Bill narrowed his eyes. "You're the captain of the Gryphon?"

Ryenne looked up from her rum. "You know it?"

"I've heard of it." He watched her intently as she gulped down the last of her rum, wincing against the bitter taste. "Want another?"

"Umm...." Ryenne studied the bottom of her mug for a minute, then shook her head. "No, thanks. Something else, maybe?"

Bill furrowed his eyebrows, confused. "Something else?"

"Yes. Isn't there anything else?" Ryenne blinked; her head was beginning to throb already. This rum was strong.

"No. What else would there be?"

"Never mind." Ryenne signaled to the bartender. "I'll have another."


Quite a few drinks later, Ryenne had almost forgotten how bitter the rum was; it nearly tasted sweet now. Bill had turned out to be more enjoyable than she first thought. He tossed the silver readily to the bartender, and the rum flowed more freely than water. It reminded her of stories she'd heard as a child, stories of the ancient Greeks with their grape presses and ever-flowing rivers of wine. Their liquor-loving god, Dionysus, would easily become friends with Bill.

Ryenne shook her head, trying to clear it. It didn't work. Other men - riff raff of the high seas and washed-up sailors, desperate for a drink to ease the pain of not belonging to a crew - crowded around them. It was clear that Bill made friends easily, or perhaps his silver did. And - distracted from her thoughts by loud, raucous laughter at some off-color joke - she joined in with a will, draining her mug as she did. Bill eyed her leerily.

"You've got quite a head for liquor, eh, Captain?" he slurred with a half-smile. Feeling pleased despite herself at the use of her title, she noticed that the room was beginning to spin slowly.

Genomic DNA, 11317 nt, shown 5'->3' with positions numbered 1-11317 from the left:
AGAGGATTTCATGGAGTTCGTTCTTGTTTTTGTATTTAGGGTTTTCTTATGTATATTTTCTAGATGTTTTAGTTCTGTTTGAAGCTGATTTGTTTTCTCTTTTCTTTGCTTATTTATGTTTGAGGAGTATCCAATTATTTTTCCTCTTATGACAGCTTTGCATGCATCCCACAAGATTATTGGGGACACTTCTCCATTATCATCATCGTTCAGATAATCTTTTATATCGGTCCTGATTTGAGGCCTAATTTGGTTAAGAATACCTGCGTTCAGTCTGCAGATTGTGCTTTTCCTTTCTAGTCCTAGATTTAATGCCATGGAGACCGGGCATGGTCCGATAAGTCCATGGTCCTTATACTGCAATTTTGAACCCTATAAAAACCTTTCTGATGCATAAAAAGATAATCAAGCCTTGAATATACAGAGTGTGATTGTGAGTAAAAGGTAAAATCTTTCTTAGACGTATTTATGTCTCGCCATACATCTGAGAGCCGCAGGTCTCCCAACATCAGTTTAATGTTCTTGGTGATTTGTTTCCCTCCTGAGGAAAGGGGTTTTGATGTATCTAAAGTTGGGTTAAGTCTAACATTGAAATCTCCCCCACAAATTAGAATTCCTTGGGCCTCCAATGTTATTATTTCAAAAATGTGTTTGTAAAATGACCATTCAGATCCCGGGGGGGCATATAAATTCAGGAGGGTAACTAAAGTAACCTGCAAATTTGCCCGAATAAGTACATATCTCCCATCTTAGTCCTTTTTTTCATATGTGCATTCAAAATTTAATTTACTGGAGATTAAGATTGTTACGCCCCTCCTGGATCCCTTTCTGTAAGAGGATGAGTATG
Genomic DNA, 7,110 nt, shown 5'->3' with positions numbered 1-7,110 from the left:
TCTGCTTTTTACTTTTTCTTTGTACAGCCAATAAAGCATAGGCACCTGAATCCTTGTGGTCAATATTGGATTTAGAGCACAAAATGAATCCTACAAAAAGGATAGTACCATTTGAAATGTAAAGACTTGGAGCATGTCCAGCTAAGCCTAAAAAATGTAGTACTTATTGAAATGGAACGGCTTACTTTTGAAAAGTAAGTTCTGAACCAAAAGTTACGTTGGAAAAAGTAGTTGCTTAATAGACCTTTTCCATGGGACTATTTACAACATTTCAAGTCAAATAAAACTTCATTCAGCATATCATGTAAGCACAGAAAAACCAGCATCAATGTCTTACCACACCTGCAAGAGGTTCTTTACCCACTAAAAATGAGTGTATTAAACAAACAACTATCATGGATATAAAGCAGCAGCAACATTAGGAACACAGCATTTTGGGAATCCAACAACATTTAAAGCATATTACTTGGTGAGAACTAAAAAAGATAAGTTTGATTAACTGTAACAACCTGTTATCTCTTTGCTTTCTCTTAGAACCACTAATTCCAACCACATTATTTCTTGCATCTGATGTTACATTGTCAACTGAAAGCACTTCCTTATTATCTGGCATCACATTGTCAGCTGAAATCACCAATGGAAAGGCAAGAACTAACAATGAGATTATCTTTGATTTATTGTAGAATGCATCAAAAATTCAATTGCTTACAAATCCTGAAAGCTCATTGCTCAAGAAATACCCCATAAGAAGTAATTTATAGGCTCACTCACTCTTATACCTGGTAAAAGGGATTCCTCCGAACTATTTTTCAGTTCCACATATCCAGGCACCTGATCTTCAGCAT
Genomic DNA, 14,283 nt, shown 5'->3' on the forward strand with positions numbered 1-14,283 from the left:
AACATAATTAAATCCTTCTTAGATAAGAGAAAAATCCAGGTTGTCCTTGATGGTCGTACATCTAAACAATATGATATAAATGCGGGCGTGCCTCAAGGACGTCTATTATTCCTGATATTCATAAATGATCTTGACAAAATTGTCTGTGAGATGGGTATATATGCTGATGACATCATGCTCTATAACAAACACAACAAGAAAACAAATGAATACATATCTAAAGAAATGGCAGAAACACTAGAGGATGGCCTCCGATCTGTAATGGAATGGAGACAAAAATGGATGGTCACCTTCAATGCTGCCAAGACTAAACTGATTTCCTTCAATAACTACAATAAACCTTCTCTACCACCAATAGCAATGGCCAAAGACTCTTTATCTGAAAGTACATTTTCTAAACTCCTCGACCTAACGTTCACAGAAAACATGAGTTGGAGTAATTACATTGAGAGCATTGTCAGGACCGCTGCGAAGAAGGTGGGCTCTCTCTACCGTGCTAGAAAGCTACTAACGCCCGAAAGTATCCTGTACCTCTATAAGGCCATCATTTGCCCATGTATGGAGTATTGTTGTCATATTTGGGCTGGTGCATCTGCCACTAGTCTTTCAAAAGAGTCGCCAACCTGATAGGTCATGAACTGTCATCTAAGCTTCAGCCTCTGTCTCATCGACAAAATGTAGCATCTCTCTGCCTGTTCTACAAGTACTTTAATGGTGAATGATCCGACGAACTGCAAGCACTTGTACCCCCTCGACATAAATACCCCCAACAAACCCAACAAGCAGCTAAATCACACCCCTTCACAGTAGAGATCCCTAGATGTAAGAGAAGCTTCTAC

Slightly alarmed, she stood quickly, and Bill stood with her. Seeing him sway more drunkenly than he had before angered her in some strange way, and she had just enough time to snap, "And you have none!" before the filthy floor rushed up to meet her and thick darkness stole her senses.


Had she been conscious to see the scene that followed, some of the later discomfort might have dissipated and a whole fiasco may have been avoided, but, she wasn't, and that was another problem entirely.

Her fall didn't catch Bill off-guard, however, and he caught her with a surprising grace, lifting her into his arms. There was another wave of raucous laughter - which he merely shrugged off - and a few lewd jokes - which he ignored all together. Brushing past the small crowd gathered around his table, he motioned to the bartender, and started up a narrow staircase near the back of the bar. The bartender grabbed a ring of brass keys and scurried up after him, muttering thickly under his breath.

"Room 13..."

Bill stopped abruptly and turned to the bartender, brows furrowed. "This is NOT like THAT, Lee." The bartender smiled mischievously.

"Isn't it always THAT way, Captain Jack?"

"No. And it's Bill, while she's around." Bill nodded to Ryenne. "Some other room, please."

The bartender shook his head knowingly. "Very well...Bill."

"Thank you." Bill stopped in front of room number 9 and watched patiently as the bartender fumbled around for the key, still shaking his head. "I'll be down in a few minutes, Master Lee."

"I'm sure, Bill." The bartender winked and hurried back down the narrow staircase.

Bill, his head clear of the rum's effects, turned the door handle and shoved it open, revealing the familiar dusty darkness of the tavern's rooms. Cleanliness didn't much matter to most of the customers, however, as the rooms were mainly used for one purpose; he knew that well enough. It would have to do for now, as well.

Crossing the room with a few short strides, he lied Ryenne atop the narrow bed and reached over to light the small oil lamp that sat on the table next to it. The flickering light shining across her face did something to him, but he quelled the feeling and placed a hand across her brow. It was unnaturally warm. He began to remove her coat, realizing as he did so, that it was strangely damp. Why hadn't he noticed before? She could be taken with fever, now. Shedding his own coat, he leaned over her once more, just in time to see her eyelids flutter open.